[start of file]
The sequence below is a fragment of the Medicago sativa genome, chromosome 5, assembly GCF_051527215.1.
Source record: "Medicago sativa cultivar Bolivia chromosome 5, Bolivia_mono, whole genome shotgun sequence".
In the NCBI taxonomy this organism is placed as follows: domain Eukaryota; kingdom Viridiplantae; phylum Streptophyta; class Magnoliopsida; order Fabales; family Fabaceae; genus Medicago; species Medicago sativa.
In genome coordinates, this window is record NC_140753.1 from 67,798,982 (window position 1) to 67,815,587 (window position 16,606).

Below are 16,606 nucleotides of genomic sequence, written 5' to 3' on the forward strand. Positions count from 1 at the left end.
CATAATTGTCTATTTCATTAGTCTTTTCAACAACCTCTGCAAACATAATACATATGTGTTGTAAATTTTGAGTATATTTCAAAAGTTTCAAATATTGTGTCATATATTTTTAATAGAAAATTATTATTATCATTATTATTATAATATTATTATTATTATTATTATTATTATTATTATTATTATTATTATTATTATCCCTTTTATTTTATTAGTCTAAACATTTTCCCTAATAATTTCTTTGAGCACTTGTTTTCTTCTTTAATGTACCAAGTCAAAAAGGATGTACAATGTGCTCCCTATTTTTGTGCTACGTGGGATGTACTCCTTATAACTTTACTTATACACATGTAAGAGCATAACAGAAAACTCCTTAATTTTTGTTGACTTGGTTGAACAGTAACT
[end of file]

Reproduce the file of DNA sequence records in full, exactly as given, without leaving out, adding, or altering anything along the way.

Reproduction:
The sequence below is a fragment of the Medicago sativa genome, chromosome 5, assembly GCF_051527215.1.
Source record: "Medicago sativa cultivar Bolivia chromosome 5, Bolivia_mono, whole genome shotgun sequence".
In the NCBI taxonomy this organism is placed as follows: domain Eukaryota; kingdom Viridiplantae; phylum Streptophyta; class Magnoliopsida; order Fabales; family Fabaceae; genus Medicago; species Medicago sativa.
In genome coordinates, this window is record NC_140753.1 from 67,798,982 (window position 1) to 67,815,587 (window position 16,606).

Below are 16,606 nucleotides of genomic sequence, written 5' to 3' on the forward strand. Positions count from 1 at the left end.
CATAATTGTCTATTTCATTAGTCTTTTCAACAACCTCTGCAAACATAATACATATGTGTTGTAAATTTTGAGTATATTTCAAAAGTTTCAAATATTGTGTCATATATTTTTAATAGAAAATTATTATTATCATTATTATTATAATATTATTATTATTATTATTATTATTATTATTATTATTATTATTATTATTATCCCTTTTATTTTATTAGTCTAAACATTTTCCCTAATAATTTCTTTGAGCACTTGTTTTCTTCTTTAATGTACCAAGTCAAAAAGGATGTACAATGTGCTCCCTATTTTTGTGCTACGTGGGATGTACTCCTTATAACTTTACTTATACACATGTAAGAGCATAACAGAAAACTCCTTAATTTTTGTTGACTTGGTTGAACAGTAACT